Ascending the levels of leadership

The neighborhood playground where I grew up contained a popular multilevel merry-go-round. Mounted above its rotating platform were two higher levels of successively smaller diameter. The wildest ride was always found on the crowded, lowest level where centrifugal force could fling you out on the grass where your head could continue to spin. Climbing to the second level where it was less crowded, but where you could grasp the rail, offered an easier go-around. On the third level, where there were even fewer riders, it took only one hand to anchor your soul to the earth while turning in a smaller orbit. But the pinnacle of derring-do was in achieving the flat post-top of the merry-go-round, where there was room for only one to stand, unassisted by any device save your own guts, and pivot seven feet in air.

(By today’s safety standards, it was a veritable spinning factory of kid-tested hard knocks—it’s truly a wonder that so many of us survived such childhoods!)

In his excellent book, 5 Levels of Leadership, John Maxwell describes the advantages and challenges of each level, as well as the beliefs and behaviors that enable the ascendant professional to continue the climb to the pinnacle position. But as that old wooden whirler illustrates, those who strive to rise through the various levels of organizational leadership must contend with the particular challenges of each successive level to attain the top spot.

Can you identify the levels at which you are currently operating? (You won’t be at the same level with every person you lead!) What levels do you aspire to?

Level 1. Rights. People follow because they have to. At its lowest level, leadership is a matter of title only, where potential is recognized and some authority is awarded. However, those who rely on their position to force others to follow often wind up devaluing them. Emphasizing rights over responsibilities can strand both the leader and the organization at this lowest level. Because the organization cannot function on a level higher than its leader, the best people bolt for better business elsewhere.

Like the crowded merry-go-round, leadership is difficult at this lowest level, where forces tend to keep both people and priorities unsettled. The astute positional leader, therefore, realizes that rights are not enough, and people, not position, is his or her greatest asset. He must aspire higher!

Level 2. Relationships. People follow because they want to. The leader builds a foundation of relationships that focuses on the value of other people, creating an enjoyable and energetically-charged atmosphere nurturing trust, two-way communication, and possibilities.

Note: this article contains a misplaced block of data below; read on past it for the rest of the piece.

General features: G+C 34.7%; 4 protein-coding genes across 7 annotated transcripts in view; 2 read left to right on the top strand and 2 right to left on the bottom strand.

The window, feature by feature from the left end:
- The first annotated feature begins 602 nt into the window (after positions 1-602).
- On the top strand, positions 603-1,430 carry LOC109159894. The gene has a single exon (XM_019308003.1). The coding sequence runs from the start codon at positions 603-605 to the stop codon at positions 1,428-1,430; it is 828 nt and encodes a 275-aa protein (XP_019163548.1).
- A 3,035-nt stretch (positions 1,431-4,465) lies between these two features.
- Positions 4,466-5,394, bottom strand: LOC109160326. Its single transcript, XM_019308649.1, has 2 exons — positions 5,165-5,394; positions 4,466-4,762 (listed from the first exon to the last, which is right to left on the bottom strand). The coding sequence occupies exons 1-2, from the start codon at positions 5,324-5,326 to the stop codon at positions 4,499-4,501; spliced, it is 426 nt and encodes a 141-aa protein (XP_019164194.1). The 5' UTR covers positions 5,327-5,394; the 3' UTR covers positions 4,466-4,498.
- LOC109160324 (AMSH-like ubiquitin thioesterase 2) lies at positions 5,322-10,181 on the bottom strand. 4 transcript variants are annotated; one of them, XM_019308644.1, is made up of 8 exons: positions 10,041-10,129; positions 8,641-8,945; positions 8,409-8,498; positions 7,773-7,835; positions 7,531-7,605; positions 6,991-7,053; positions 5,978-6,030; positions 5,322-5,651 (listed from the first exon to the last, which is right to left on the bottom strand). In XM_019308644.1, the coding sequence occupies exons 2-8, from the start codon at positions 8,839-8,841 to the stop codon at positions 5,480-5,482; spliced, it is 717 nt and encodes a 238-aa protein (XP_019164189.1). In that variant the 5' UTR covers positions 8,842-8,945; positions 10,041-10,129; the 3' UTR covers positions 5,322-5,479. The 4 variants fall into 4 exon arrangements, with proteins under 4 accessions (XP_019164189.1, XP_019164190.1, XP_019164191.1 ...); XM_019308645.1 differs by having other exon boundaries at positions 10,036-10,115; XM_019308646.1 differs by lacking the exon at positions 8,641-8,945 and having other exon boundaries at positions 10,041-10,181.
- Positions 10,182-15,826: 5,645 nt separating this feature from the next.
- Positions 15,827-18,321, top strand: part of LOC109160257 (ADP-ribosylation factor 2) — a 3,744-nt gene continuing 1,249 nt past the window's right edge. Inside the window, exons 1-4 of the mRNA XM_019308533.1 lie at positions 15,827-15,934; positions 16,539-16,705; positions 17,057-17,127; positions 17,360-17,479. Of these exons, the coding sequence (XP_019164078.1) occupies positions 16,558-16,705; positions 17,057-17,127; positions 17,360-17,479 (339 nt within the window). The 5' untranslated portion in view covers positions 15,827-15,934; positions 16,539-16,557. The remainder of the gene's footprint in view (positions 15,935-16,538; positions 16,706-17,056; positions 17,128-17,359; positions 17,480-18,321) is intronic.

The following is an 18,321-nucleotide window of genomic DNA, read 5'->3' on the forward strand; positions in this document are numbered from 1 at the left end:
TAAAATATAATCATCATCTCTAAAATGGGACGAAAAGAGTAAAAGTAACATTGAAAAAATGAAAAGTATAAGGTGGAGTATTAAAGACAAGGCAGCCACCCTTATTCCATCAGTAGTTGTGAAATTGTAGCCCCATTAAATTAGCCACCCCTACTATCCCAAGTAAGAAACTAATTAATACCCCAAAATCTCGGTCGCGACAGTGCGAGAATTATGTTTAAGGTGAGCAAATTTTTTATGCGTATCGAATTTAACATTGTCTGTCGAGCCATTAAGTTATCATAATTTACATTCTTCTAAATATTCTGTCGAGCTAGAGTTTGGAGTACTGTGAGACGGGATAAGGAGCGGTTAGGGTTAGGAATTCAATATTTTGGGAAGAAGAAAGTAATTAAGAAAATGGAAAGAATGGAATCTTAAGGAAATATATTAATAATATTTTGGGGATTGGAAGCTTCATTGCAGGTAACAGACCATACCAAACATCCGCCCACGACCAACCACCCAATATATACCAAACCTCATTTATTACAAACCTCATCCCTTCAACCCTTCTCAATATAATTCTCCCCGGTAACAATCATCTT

Relational leadership eases the wayward pull on the followers, yet the upwardly-mobile leader understands that relationships alone are not enough. He or she must also deliver the goods!

Level 3. Results. People follow because of what you have done for the organization. Productivity brings reality to the vision, momentum to the mission, and credibility to the leader as others clamber aboard for the ride to results. The results-oriented leader helps people define, commit to, and experience the success of the vision.

Although exertion declines as the leader ascends, he or she realizes that productivity is not enough to reach the next level; developing people is where that’s at.

Level 4. Reproduction. People follow because of what you have done for them. Developing people is a distinctly higher level than most leaders reach, but it ensures that organizational growth can be sustained. Because only leaders can develop other leaders, level 4 leaders focus on recruiting, modeling, equipping and empowering their people to succeed as leaders themselves.

Level 5. Respect. People follow because of who you are and what you represent. Pinnacle leaders create a legacy within the organization and extend their vision and influence beyond what they could see on the lowest level. Honing all their skills, they and their followers develop a collective strength equal to the expanded mission.

While it takes considerable time, commitment and growth to rise through each level of leadership, going the other direction can happen very quickly! (As a couple of my old playground pals can attest!) But the time to mount the ascent is now. Assemble your followers, treat them right, teach them well, and together climb!

MasterPoint 82: Aspire higher to lead larger.